Before I go revealing recipe secrets from my 30th,* let me say that last night’s dinner was nice and simple and a wee bit elegeant, even. I was ravenous after meeting up with a friend for a drink, and armed with a baguette, some farmers’ market greens, and party leftovers, I composed a lovely meal for one. I sautéed some of the “mystery greens” Maria spoke of–a blend, I think, of mizuna and mustard greens–in olive oil very quickly. In the same pan, I heated some more olive oil and fried an egg on high heat. I slathered some fig jam on a baguette, laid on some prosciutto, topped it with the fried egg and another slice of baguette. There was some pavé sauvage with even more baguette slices, and the rest of a jar of cornichons, my secret favorite food of all time.
Now, on to the romesco. I first tasted this sauce on my first trip to Barcelona, a little over four years ago. I devoured it with calçots, a variety of scallion native to northern Spain. Even though I know it would go perfectly well on potatoes, any grilled vegetable, hard-boiled eggs, or toasted bread, I’m pretty tied to putting this sauce on green stalk-y vegetables like scallions or asparagus. After testing a four or five recipes, this one is closest to what I remember tasting in Barcelona. There’s a lot of fussing with roasting things ahead of time, but it’s worth it.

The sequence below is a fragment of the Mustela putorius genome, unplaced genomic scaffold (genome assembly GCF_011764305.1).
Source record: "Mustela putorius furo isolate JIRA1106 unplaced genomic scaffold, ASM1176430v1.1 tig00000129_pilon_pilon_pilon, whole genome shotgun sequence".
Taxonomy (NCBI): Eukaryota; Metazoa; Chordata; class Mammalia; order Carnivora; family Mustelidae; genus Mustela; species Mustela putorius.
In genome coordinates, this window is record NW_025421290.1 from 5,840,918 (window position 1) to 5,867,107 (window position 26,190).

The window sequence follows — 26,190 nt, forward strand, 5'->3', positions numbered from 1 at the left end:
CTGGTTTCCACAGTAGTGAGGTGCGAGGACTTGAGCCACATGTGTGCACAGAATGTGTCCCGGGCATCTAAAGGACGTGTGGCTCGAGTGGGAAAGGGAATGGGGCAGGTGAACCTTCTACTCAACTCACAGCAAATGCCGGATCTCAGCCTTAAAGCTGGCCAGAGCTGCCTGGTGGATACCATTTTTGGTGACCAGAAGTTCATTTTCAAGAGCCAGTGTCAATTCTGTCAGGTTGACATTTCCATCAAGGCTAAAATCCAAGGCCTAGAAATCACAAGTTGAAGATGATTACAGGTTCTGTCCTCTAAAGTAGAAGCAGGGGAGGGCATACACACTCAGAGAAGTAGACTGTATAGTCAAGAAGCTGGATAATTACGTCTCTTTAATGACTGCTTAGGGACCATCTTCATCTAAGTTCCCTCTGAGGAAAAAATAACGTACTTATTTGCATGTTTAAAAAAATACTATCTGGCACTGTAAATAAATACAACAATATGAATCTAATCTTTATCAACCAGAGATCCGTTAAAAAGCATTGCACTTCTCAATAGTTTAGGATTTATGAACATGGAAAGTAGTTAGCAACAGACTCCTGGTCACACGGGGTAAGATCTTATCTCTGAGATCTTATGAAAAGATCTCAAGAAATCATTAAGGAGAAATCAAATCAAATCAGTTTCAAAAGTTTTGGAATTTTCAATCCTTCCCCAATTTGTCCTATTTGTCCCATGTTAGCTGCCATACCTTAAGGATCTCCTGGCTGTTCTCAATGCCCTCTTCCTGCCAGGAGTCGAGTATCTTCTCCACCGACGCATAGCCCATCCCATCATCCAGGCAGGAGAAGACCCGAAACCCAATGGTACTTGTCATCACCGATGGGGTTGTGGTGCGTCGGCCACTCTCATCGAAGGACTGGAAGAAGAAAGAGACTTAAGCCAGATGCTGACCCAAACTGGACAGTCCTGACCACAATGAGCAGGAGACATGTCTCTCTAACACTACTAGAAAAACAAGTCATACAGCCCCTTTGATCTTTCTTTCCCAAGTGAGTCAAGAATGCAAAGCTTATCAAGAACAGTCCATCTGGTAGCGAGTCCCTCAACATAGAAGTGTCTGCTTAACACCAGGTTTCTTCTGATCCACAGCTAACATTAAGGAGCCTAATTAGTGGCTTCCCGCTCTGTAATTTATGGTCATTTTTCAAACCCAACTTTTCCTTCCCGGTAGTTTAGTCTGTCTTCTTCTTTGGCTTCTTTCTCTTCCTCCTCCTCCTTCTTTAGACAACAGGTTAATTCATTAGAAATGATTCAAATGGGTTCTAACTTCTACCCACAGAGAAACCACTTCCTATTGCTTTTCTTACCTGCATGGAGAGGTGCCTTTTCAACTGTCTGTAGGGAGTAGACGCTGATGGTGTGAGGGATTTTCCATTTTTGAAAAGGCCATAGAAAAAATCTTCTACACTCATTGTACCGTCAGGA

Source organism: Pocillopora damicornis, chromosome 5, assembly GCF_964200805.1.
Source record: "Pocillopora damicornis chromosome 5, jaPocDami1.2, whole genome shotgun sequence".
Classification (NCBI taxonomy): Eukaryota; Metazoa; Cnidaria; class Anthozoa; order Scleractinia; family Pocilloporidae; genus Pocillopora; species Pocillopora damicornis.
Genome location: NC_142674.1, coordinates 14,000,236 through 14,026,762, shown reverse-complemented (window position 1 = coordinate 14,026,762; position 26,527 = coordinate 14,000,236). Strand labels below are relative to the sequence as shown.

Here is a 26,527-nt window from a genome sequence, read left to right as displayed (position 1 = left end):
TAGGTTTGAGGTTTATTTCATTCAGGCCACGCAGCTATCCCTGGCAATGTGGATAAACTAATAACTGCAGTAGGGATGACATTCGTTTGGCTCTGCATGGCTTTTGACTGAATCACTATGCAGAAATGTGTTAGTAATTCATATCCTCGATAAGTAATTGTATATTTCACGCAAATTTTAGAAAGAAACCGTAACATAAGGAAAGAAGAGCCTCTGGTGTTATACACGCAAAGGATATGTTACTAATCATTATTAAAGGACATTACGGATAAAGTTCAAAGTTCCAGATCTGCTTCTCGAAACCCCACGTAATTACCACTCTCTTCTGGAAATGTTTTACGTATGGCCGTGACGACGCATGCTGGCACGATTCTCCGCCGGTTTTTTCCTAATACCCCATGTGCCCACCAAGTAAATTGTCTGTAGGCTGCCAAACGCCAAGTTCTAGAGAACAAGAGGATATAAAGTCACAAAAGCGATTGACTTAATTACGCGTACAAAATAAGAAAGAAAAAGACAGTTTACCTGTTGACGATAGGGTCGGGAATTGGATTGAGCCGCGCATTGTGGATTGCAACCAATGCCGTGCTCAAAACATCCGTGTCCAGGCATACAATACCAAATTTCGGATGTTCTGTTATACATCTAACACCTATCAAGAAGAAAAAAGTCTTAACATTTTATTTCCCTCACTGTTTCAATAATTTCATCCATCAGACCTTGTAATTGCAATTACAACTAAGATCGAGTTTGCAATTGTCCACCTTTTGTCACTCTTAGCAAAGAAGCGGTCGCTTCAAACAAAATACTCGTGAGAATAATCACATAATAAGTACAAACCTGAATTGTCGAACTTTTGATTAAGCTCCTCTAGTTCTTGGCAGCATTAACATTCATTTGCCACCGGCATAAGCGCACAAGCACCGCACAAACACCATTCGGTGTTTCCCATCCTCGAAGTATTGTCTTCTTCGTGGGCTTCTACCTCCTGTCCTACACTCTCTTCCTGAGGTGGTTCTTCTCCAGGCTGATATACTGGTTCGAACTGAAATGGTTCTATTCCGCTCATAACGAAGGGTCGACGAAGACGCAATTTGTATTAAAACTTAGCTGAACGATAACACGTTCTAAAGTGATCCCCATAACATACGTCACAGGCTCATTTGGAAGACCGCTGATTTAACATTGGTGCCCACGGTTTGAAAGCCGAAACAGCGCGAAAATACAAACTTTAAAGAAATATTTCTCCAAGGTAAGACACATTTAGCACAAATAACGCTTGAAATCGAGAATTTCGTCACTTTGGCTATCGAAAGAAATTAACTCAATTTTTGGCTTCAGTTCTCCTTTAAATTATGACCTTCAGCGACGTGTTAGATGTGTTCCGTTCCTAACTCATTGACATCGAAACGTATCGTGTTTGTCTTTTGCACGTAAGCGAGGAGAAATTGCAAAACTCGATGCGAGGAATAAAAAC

from Vegetarian Cooking for Everyone, by Deborah Madison
1 slice country-style white bread
olive oil for frying
1/4 c almonds, roasted
1/4 c hazelnuts, roasted and peeled
3 garlic cloves
1 to 2 tsps ground red chile or red pepper flakes to taste
4 Roma tomatoes
1 T parsley leaves
s + p
1 tsp sweet paprika, though I’ve been known to use smoked Spanish paprika
1 red bell pepper, roasted
1/4 c sherry vinegar
1/2 c olive oil, preferably Spanish
First you want to roast the almonds and hazlenuts for about 15 minutes in a 300F oven. Then turn up the heat to about 450F and roast the pepper. I like to stack the peppers and cover them in foil, let them sit for a good 15 minutes or so–makes getting the skins off easier.
Fry the bread in a little olive oil until golden and crisp. When cool, grind the bread, nuts, garlic, and chile in a food processor. Add everything but the vinegar and oil and process until smooth. With the machine running, gradually pour in the vinegar, then the oil. Taste and make sure the sauce has plenty of piquancy and enough salt.
*Spring roll recipe to come!
Read Full Post »